Protestors, Drummers, and Virgins. An Advent Reflection of Love

This past Saturday, there was a national day of nonviolent protest. In the wake of events such as Michael Brown in Ferguson and Tamir Rice in Cleveland and John Crawford in Ohio and Eric Garner in Staten Island a large number of people have decided it is time to speak up and speak out in a variety of ways. There were marches. There were die-ins. Stores and major highways were closed due to the amount of traffic generated by the protestors.

In addition to those who were protesting, many supported in other ways. Many did so by promoting the events on social media. Others provided care by supplying needs such as food, water, and in many cases—bail money.

Many jeered. Many mocked. Many disparaged.

Yet still the protestors marched on.

What could possibly motivate them to continue in spite of so much negativity and in spite of the cynicism of the age that says the problem is too huge, too overwhelming, for anyone to change anything?

I think it was because of love.

The fourth week of Advent is the week of Love. What greater sign of love than God sending us Jesus, Immanuel, God with us?

There is a verse in the story of Jesus’ birth that stands out to me as one of the greatest proclamations of love and faith in all of Scripture.

Luke 1:26-38:

Six months later in Nazareth, a city in the rural province of Galilee, the heavenly messenger Gabriel made another appearance. This time the messenger was sent by God to meet with a virgin named Mary, who was engaged to a man named Joseph, a descendant of King David himself. The messenger entered her home.

Messenger: Greetings! You are favored, and the Lord is with you [Among all women on the earth, you have been blessed.]

The heavenly messenger’s words baffled Mary, and she wondered what type of greeting this was.

Messenger: Mary, don’t be afraid. You have found favor with God. Listen, you are going to become pregnant. You will have a son, and you must name Him “Savior,” or Jesus. Jesus will become the greatest among men. He will be known as the Son of the Highest God. God will give Him the throne of his ancestor David, and He will reign over the covenant family of Jacob forever.

Mary: But I have never been with a man. How can this be possible?

Messenger: The Holy Spirit will come upon you. The Most High will overshadow you. That’s why this holy child will be known, as not just your son, but also as the Son of God. It sounds impossible, but listen—you know your relative Elizabeth has been unable to bear children and is now far too old to be a mother. Yet she has become pregnant, as God willed it. Yes, in three months, she will have a son. So the impossible is possible with God.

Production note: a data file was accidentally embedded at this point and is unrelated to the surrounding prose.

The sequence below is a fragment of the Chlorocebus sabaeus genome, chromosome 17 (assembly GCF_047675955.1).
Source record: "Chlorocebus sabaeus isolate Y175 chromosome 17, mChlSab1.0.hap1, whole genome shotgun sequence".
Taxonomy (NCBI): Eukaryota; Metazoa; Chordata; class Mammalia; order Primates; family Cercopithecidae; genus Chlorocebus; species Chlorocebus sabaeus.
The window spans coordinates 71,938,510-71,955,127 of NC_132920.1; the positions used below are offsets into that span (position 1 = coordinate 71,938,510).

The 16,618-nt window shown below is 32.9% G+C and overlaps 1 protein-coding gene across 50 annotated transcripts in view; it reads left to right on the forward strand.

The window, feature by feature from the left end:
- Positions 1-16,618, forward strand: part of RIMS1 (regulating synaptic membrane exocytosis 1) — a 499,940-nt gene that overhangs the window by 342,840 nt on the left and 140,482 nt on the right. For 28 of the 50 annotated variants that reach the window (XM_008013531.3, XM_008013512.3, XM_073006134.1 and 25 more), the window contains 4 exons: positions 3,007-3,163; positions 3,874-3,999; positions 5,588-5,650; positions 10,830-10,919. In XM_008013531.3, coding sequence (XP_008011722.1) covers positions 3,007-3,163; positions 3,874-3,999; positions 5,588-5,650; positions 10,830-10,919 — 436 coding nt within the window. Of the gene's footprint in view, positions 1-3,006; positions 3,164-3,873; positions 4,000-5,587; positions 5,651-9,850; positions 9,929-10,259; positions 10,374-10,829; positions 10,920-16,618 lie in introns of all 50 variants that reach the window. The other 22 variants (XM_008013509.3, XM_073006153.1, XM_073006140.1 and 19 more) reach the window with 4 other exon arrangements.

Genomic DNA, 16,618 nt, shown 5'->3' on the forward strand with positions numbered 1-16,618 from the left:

Mary (deciding in her heart): Here I am, the Lord’s humble servant. As you have said, let it be done to me.

Did you catch that? “As you have said, let it be done to me.” An older translation of the Bible says, “May it be to me as you have said.”

May it be to me. Let it be done to me.

Such a powerful statement of love, trust, faith, and willingness.

Think about Mary for just a second: she is young. Probably the same age as my daughter—13. She has never been with a man. But she is engaged to one. A young woman. Engaged but not yet married. About to get pregnant.

In churches in 2014 that’s scandalous. But in the synagogue culture of this day and age? Mary is having her life put on the line. Literally. Joseph could stone her. And in the whacked out, patriarchal society of that day, anyone in the town who felt so compelled could have had her stoned to death.

Let’s see if we can grasp this: a teenager, unmarried, pregnant.

Oh yeah, and the baby is going to be the Savior of the world.

Now I understand adolescence, albeit just a little bit. (And I probably understand it in other people’s kids better than in my own.) A 13 year old Mary is probably a little bit more mature than a 13 year old today. The way kids were taught and trained was a little bit different then. But still, at 13 Mary was just beginning to enter society as a woman. She was starting to develop her own identity a little bit. But now, she is having all of that normal development scrapped.

She is being called to be a mother. Under scandalous conditions. To a child that is the Messiah.

And she says, “Let it be done to me.”

Mary knows she may be jeered. She may be mocked. She may be disparaged.

But Mary marches on.

What could possibly motivate her to continue in spite of so much potential negativity and fear?

I think it was because of love.

This brings us to our song for this week: Little Drummer Boy. The song tells a story so simple that it is endearing: